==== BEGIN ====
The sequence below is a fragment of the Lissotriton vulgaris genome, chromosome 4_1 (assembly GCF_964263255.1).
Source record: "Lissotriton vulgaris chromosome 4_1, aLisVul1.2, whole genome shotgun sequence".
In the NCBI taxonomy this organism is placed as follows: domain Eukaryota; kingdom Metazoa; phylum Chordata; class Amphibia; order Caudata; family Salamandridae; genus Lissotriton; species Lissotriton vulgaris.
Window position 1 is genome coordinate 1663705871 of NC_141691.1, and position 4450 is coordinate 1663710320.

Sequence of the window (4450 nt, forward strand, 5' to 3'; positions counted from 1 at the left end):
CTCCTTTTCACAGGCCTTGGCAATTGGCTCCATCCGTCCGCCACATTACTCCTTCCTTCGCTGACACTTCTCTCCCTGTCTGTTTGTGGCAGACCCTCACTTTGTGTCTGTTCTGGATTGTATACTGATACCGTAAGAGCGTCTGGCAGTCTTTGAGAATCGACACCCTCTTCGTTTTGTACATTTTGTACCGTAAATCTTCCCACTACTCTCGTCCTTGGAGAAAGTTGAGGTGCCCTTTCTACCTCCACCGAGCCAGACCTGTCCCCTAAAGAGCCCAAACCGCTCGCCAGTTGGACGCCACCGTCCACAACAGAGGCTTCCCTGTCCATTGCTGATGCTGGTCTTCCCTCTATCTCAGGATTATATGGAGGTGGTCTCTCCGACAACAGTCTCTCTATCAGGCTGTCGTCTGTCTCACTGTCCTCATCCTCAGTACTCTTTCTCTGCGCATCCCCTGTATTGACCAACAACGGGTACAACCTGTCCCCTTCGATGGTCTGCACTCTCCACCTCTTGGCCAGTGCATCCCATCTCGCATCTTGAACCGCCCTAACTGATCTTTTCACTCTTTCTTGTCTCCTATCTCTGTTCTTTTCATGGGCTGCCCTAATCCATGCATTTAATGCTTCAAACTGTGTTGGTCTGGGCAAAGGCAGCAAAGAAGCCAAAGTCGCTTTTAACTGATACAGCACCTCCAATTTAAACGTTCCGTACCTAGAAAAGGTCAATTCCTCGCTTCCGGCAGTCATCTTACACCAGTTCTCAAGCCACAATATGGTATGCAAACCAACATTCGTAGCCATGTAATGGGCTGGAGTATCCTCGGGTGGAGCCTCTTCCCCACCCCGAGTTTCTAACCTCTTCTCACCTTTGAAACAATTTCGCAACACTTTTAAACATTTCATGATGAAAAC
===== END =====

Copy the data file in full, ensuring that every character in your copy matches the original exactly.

The sequence below is a fragment of the Lissotriton vulgaris genome, chromosome 4_1 (assembly GCF_964263255.1).
Source record: "Lissotriton vulgaris chromosome 4_1, aLisVul1.2, whole genome shotgun sequence".
In the NCBI taxonomy this organism is placed as follows: domain Eukaryota; kingdom Metazoa; phylum Chordata; class Amphibia; order Caudata; family Salamandridae; genus Lissotriton; species Lissotriton vulgaris.
Window position 1 is genome coordinate 1663705871 of NC_141691.1, and position 4450 is coordinate 1663710320.

Sequence of the window (4450 nt, forward strand, 5' to 3'; positions counted from 1 at the left end):
CTCCTTTTCACAGGCCTTGGCAATTGGCTCCATCCGTCCGCCACATTACTCCTTCCTTCGCTGACACTTCTCTCCCTGTCTGTTTGTGGCAGACCCTCACTTTGTGTCTGTTCTGGATTGTATACTGATACCGTAAGAGCGTCTGGCAGTCTTTGAGAATCGACACCCTCTTCGTTTTGTACATTTTGTACCGTAAATCTTCCCACTACTCTCGTCCTTGGAGAAAGTTGAGGTGCCCTTTCTACCTCCACCGAGCCAGACCTGTCCCCTAAAGAGCCCAAACCGCTCGCCAGTTGGACGCCACCGTCCACAACAGAGGCTTCCCTGTCCATTGCTGATGCTGGTCTTCCCTCTATCTCAGGATTATATGGAGGTGGTCTCTCCGACAACAGTCTCTCTATCAGGCTGTCGTCTGTCTCACTGTCCTCATCCTCAGTACTCTTTCTCTGCGCATCCCCTGTATTGACCAACAACGGGTACAACCTGTCCCCTTCGATGGTCTGCACTCTCCACCTCTTGGCCAGTGCATCCCATCTCGCATCTTGAACCGCCCTAACTGATCTTTTCACTCTTTCTTGTCTCCTATCTCTGTTCTTTTCATGGGCTGCCCTAATCCATGCATTTAATGCTTCAAACTGTGTTGGTCTGGGCAAAGGCAGCAAAGAAGCCAAAGTCGCTTTTAACTGATACAGCACCTCCAATTTAAACGTTCCGTACCTAGAAAAGGTCAATTCCTCGCTTCCGGCAGTCATCTTACACCAGTTCTCAAGCCACAATATGGTATGCAAACCAACATTCGTAGCCATGTAATGGGCTGGAGTATCCTCGGGTGGAGCCTCTTCCCCACCCCGAGTTTCTAACCTCTTCTCACCTTTGAAACAATTTCGCAACACTTTTAAACATTTCATGATGAAAAC